Your "Grandchild" Wants Your Money, Not Your Help
“Jimmy, is that you?”
“Yeah, Grandma, it’s me. I’m in some trouble, and I don’t know who else I can ask for help …”
As a loving grandparent, you’d do anything for your grandchildren if they were in trouble, no questions asked, right? That may be your natural reaction, but asking a few questions first could save you from getting scammed.
That’s because a call like this is probably not from your grandchild. It’s from a scammer looking to con you out of thousands of dollars. And they’re preying on your kindness.
In the “grandparent scam,” a caller pretending to be your grandchild will say that he or she is in trouble, usually in a foreign country, and either in jail or a hospital. Your “grandchild” will beg you to wire money right away and to keep the request confidential. The amount of money asked for will total thousands of dollars. By now some serious red flags should be raised.
However, victims of this scam often don’t realize they’ve made a mistake until days later. By then, the money is not only long gone, but also irretrievable. People who pull this scam usually pressure people to wire money through commercial money transfer companies like Western Union and Money Gram because wiring money is the same as sending cash. The chances of recovery are slim to none.
In some cases, the fake relatives or friends may actually know the names of family members and manage a clever impersonation. In others, they trick a grandparent into giving up the grandchild’s name. Sometimes, another person gets in the act, pretending to be a police officer or bondsman to confirm the bogus story.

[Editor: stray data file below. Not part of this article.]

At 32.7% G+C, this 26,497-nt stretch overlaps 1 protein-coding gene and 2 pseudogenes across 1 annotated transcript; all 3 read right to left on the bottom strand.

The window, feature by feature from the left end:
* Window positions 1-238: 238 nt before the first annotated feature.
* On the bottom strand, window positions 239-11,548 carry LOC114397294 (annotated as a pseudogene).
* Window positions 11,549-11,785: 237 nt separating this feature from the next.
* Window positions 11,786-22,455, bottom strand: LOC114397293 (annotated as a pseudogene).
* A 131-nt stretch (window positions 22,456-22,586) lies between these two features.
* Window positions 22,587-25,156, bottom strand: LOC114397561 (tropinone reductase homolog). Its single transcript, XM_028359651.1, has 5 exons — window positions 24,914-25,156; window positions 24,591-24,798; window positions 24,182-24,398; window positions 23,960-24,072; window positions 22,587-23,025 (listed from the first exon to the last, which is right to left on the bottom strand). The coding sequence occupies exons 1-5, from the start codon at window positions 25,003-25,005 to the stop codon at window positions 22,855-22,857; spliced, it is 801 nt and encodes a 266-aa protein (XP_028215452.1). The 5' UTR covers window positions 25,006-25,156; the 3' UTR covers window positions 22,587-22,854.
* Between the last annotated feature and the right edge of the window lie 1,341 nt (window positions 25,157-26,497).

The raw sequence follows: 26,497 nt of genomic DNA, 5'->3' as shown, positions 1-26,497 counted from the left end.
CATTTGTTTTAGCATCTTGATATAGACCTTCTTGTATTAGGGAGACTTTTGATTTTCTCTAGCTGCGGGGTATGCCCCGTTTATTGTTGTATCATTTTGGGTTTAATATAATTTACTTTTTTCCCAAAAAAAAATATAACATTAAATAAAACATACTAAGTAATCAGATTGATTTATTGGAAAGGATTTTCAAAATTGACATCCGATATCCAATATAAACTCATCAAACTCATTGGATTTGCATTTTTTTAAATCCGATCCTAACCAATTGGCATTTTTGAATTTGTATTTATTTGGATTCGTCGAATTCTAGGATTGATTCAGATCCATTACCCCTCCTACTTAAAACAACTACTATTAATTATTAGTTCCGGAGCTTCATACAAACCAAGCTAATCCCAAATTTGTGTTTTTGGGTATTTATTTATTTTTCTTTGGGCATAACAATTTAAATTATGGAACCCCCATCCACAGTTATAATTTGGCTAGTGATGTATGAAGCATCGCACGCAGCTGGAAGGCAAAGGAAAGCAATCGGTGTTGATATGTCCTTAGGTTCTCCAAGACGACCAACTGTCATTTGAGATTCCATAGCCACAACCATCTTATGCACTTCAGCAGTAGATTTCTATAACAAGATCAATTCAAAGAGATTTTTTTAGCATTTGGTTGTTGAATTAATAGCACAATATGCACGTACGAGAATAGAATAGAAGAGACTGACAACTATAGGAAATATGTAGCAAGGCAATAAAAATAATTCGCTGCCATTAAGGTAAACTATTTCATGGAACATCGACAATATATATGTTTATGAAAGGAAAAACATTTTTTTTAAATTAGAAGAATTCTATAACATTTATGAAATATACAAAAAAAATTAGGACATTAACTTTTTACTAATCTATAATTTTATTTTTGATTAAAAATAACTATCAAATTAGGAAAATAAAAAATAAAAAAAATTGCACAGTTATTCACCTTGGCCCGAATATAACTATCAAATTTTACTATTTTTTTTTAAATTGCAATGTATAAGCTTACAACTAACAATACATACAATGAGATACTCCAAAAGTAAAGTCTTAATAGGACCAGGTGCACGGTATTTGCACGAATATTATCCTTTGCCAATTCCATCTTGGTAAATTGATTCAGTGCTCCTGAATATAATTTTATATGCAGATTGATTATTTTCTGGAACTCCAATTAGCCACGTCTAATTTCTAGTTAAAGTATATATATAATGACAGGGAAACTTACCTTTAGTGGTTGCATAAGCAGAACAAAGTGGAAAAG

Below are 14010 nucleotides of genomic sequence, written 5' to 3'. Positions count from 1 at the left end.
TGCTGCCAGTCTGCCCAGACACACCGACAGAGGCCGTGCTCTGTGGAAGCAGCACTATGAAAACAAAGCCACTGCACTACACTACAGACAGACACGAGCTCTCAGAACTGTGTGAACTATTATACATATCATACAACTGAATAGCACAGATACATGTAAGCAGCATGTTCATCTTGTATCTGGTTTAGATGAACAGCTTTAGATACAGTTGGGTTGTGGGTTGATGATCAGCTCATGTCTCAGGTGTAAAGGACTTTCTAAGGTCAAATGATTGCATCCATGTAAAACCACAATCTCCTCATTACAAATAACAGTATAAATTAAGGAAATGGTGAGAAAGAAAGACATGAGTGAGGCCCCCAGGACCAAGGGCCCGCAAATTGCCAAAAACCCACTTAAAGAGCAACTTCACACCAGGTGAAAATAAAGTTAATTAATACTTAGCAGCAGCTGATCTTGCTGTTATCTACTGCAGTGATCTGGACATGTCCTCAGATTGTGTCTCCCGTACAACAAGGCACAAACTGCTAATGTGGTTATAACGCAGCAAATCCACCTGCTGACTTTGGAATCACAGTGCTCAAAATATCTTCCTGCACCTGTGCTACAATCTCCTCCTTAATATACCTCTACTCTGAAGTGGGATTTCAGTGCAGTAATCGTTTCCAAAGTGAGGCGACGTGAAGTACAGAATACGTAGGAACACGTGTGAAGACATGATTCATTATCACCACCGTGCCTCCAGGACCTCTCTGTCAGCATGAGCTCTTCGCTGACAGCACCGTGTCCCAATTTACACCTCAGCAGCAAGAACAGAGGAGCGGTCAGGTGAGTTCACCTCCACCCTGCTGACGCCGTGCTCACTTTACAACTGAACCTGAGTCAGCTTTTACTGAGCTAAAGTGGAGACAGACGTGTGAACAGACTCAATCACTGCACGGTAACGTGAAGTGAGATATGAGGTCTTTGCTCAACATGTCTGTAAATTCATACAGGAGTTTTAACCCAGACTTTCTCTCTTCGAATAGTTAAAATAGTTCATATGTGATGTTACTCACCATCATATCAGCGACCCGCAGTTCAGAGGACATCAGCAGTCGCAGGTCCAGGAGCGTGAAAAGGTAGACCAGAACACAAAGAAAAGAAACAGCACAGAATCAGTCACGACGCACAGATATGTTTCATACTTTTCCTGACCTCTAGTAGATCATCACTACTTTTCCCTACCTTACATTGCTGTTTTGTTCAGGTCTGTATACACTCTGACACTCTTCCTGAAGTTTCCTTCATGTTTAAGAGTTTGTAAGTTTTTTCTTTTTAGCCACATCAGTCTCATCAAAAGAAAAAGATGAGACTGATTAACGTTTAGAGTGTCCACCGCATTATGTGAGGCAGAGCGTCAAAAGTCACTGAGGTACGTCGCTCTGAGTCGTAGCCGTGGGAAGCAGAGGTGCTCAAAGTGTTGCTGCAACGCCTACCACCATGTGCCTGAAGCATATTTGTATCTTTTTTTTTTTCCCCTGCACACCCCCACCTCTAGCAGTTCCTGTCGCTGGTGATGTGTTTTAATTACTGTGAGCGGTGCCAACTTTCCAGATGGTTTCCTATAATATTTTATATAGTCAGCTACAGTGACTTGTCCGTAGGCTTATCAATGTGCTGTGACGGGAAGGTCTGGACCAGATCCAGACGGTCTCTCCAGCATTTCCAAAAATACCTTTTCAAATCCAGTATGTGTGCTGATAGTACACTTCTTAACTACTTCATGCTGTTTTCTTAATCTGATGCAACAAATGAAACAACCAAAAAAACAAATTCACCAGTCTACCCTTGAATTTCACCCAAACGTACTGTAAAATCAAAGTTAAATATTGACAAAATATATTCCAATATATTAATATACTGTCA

If you get a call from a family member asking you to wire money, don’t panic – and do resist the urge to act immediately. Don’t let emotions overtake reason. Here are some suggestions for handling a call like this:
- Try to verify the caller’s identity by asking personal questions a stranger couldn’t answer.
- Don’t fill in the blanks. Refrain from mentioning other family members’ names or personal information. If the caller says, “It’s your granddaughter,” respond with “Which one?” Most likely, the caller will then hang up.
- Remember that some impostors research the people they are posing as and can answer basic questions about them.
- Resist the pressure to act immediately. Try to contact the grandchild at a number that you know is accurate such as a home or cell phone number before transferring money. If you don’t have your grandchild’s phone numbers, get in touch with their parent, spouse or another close family member to check out the story before you send any money, even if you’ve been asked to keep the call a secret.
- If you can’t reach a family member and still aren’t sure what to do, call the local police on the non-emergency line. They can help you sort things out.
- Never provide your bank or credit card account numbers to any caller – regardless of the reason.